- A pre-suspension warning that you have one month left unless you reconfigure how you operate on Amazon will provide a great motivation for sellers who refuse to change unless they’re suspended. Fortunately, this encourages sellers to monitor their accounts and not to ignore things that could put them at risk for suspension.
- Hopefully, this means sellers will focus on long-term fixes. Quality control and due diligence fixes are the core of what every Amazon investigator seeks in a POA. If you’re facing performance shortcomings, they want to hear how your operations have been permanently improved and if they keep warning you for policy violations, they want to see a compliance emphasis. But which sellers will maintain a clean house unless they get prompted to do it?
Is There Any Bad News?
Well, yes. You can’t blame Amazon for making it all up anymore! There is still a lot of unknown about how this news will affect Amazon sellers. For instance:
- If an Amazon rep pinpoints why they are suspending you, and cite examples of problem orders or ASIN-level data that demonstrate chronic complaints around certain products, then sellers won’t be able to blame Amazon for murkiness anymore. They’ll need to address what went wrong in very specific terms, instead of bemoaning the need to “make something up.” Will sellers be able to own up to their past deficiencies?
- Sellers still need to know what to do. Sellers must know how to solve problems the right way, and present those solutions accordingly, to avoid the suspension after 30 days of grace period.
- Full transparency from Amazon is elusive when the messages are vague or unprofessionally written. The messaging is still vague and Amazon teams are notorious for not talking to each other and then passing the buck by transferring the contacts.
- Are the right tools and teams in place to handle this? Managerial oversight is lacking and VP level personnel may get more involved, given all the scrutiny. But will they know what to do, in terms of team or tool replacement? Are they good because they’re higher up?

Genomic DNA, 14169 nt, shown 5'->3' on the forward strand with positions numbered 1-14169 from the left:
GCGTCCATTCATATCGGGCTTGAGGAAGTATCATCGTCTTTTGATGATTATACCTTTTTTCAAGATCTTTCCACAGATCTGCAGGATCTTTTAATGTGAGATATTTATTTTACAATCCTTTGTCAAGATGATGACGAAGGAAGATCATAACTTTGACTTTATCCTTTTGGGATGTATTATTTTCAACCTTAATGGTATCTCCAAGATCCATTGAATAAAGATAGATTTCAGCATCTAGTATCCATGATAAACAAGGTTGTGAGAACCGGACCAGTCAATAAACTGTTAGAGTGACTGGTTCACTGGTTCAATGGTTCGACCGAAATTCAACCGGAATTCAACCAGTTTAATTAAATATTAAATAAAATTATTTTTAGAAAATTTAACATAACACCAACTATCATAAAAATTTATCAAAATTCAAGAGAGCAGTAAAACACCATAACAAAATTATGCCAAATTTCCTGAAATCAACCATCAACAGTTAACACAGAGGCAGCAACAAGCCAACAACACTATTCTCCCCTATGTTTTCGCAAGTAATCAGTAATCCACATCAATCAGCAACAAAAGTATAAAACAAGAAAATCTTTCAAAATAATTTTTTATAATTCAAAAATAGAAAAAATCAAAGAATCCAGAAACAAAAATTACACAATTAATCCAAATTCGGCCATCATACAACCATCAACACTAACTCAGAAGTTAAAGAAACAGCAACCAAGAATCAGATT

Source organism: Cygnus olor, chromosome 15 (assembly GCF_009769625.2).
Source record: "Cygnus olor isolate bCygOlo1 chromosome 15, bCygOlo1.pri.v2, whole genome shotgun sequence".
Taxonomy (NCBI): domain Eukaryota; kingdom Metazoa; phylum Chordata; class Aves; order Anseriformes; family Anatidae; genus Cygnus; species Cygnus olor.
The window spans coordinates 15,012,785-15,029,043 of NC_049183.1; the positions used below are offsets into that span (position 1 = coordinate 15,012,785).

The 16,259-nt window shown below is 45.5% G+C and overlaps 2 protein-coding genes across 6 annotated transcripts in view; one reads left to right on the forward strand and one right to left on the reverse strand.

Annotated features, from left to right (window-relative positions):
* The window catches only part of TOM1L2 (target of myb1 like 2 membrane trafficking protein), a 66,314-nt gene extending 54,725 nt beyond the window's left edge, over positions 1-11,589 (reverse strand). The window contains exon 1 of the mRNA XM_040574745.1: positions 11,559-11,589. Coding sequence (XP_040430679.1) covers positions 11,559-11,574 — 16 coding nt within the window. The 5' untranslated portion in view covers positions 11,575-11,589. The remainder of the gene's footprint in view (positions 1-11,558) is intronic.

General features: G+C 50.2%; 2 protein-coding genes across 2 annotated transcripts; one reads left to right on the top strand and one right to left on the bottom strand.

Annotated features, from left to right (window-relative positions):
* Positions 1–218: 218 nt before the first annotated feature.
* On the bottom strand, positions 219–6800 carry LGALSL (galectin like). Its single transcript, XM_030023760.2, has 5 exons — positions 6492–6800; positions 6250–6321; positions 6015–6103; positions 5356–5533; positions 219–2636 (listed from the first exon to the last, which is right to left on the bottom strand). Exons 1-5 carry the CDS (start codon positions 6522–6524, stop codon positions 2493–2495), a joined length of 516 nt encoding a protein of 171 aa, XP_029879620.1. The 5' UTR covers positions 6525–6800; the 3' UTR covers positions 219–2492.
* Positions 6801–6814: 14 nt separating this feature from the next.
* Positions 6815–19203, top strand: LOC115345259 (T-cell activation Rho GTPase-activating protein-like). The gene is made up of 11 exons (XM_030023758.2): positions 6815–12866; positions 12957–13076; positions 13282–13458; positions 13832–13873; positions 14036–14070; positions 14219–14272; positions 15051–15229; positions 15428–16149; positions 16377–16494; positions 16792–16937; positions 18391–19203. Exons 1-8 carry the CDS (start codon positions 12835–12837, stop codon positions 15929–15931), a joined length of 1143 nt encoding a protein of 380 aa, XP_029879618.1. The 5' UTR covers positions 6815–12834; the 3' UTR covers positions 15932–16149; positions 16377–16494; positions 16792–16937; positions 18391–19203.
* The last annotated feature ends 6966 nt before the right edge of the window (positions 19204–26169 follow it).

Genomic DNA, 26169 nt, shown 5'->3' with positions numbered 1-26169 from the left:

- How specific will the new messaging be, if it’s improved? Are they going to tell you HOW you violated a policy? Is Amazon willing to vet buyer or brand complaints better or will they continue to assume that each one is valid, from the outset? Will they cite ASINs or know how to improve the messages to make suspension notifications informative, at all?
- Some sellers only take real action or make painful choices when they are actually suspended. A warning that they MAY be suspended may not be enough motivation if they are accustomed to making excuses, or blaming Amazon or competitors.
There are a lot of questions here, and we still don’t know if the same or different teams will be responsible for executing these changes. Will the right people be in charge? Will they know how to fix things properly, and in a time sensitive way? Consider that account investigations are still done quickly, and rushed work is often low quality. They are still using outdated queues and ticketing systems. Some sellers have their cases stuck in a ticket and are left to rot. Will that be changing, too? Time will tell.
Originally published on July 24, 2019, updated August 19, 2019
This post is accurate as of the date of publication. Some features and information may have changed due to product updates or Amazon policy changes.